Re: UPG and the default umask
On Tue, May 18, 2010 at 10:08:17AM +0000, Philipp Kern wrote:
> On 2010-05-18, Christoph Anton Mitterer <firstname.lastname@example.org> wrote:
> > Not to speak about, that UPG is anyway a questionable abuse of the
> > user/group concept.
> > Neither to speak about the fact, that in the 17 years debian exists
> > now,... no majority missed that "feature" (apparently).
> So you present that as universal facts as if you've booked the truth
> (possibly a bad translation of a German saying).
> I think that feature is useful for all those who don't want to mess
> with ACLs. If you are not allowed to use ACLs and don't have UPG
> with sane umasks collaboration is painful (see e.g. Debian infrastrure
> with all users being in group Debian and default umask 0022 which
> leads to wrong permissions in setgid directories, with ACLs being
> disallowed). So indeed I got a script which does newgrp and
> setting the umask for me which I run whenever I want to do release
> tasks. But it would be more sane if the user wouldn't have to
> care about that.
Let me quote from the comments in /etc/login.defs:
# 022 is the "historical" value in Debian for UMASK when it was used
# 027, or even 077, could be considered better for privacy
# There is no One True Answer here : each sysadmin must make up his/her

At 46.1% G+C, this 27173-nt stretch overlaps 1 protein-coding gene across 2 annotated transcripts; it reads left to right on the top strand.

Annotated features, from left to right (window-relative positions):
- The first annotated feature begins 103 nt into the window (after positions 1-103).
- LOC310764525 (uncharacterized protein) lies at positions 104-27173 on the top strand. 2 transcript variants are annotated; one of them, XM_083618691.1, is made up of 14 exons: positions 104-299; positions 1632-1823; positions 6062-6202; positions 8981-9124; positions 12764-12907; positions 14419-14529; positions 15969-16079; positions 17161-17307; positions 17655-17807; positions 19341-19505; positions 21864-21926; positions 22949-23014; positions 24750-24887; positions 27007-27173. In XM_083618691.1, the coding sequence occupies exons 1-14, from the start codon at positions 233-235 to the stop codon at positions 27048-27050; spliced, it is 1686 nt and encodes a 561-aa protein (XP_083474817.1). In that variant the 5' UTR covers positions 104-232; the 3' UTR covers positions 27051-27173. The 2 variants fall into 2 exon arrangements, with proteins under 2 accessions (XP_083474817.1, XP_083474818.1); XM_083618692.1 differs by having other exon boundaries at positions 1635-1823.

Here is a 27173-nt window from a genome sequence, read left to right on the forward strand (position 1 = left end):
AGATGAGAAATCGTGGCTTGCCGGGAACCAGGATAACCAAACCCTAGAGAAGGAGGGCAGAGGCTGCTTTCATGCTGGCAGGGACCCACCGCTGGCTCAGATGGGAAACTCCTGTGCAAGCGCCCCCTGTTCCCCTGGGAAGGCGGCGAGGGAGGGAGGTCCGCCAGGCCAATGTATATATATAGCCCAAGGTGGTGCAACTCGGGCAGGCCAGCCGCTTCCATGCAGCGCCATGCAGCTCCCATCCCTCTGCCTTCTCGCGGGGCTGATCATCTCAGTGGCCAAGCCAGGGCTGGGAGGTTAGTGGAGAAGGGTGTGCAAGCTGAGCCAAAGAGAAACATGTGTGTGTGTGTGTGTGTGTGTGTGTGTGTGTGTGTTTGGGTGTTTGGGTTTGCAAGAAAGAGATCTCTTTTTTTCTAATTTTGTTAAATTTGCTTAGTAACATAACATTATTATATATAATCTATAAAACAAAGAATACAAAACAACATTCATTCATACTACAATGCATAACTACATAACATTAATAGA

And that's exactly the problem: there is no one-size-fits-all
for the umask. Yes, for collaboration in a setgid directory you'd have
to use 002 and thanks to UPG this is possible without compromising
security. But I consider this just a special case. There are
cases where Debian runs in a non-UPG environment, where you can't use
that umask. And I don't think that's uncommon. Think of a mixed
environment with Windows, where you might have a samba domain in LDAP. And
last time I checked, the smbldap-tools didn't support UPG.
So whatever value is used as the default, half of the users will have
to change it anyway, to fit their needs. And in such a case, where
there is no single optimal value, I'd rather have the most
conservative as default.
If the umask is 022 and you create a setgid
directory and forget to change the umask, you will quickly realise
that things are not working as expected and fix it. If the umask is
002 and you add your Debian system to a non-UPG environment and forget
to change the umask, things will still work perfectly but you put all
your files at risk and might not even realise it until it is too